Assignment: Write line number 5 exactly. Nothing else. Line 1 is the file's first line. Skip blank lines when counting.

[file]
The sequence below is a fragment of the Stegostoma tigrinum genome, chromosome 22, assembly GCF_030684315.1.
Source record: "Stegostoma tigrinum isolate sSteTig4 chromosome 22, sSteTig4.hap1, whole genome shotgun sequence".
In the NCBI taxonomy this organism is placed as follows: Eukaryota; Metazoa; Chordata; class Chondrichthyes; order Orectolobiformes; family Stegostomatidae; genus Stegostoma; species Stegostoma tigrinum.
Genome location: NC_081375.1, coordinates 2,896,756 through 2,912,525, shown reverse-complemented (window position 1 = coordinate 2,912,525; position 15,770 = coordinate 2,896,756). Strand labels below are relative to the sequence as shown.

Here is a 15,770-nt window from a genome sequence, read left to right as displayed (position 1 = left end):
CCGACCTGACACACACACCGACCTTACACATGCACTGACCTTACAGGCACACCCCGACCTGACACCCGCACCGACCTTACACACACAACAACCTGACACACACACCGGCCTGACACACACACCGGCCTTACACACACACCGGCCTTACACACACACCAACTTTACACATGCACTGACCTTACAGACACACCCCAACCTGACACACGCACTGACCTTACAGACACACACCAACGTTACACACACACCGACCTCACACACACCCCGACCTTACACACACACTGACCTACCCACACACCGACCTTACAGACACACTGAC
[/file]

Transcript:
Here is a 15,770-nt window from a genome sequence, read left to right as displayed (position 1 = left end):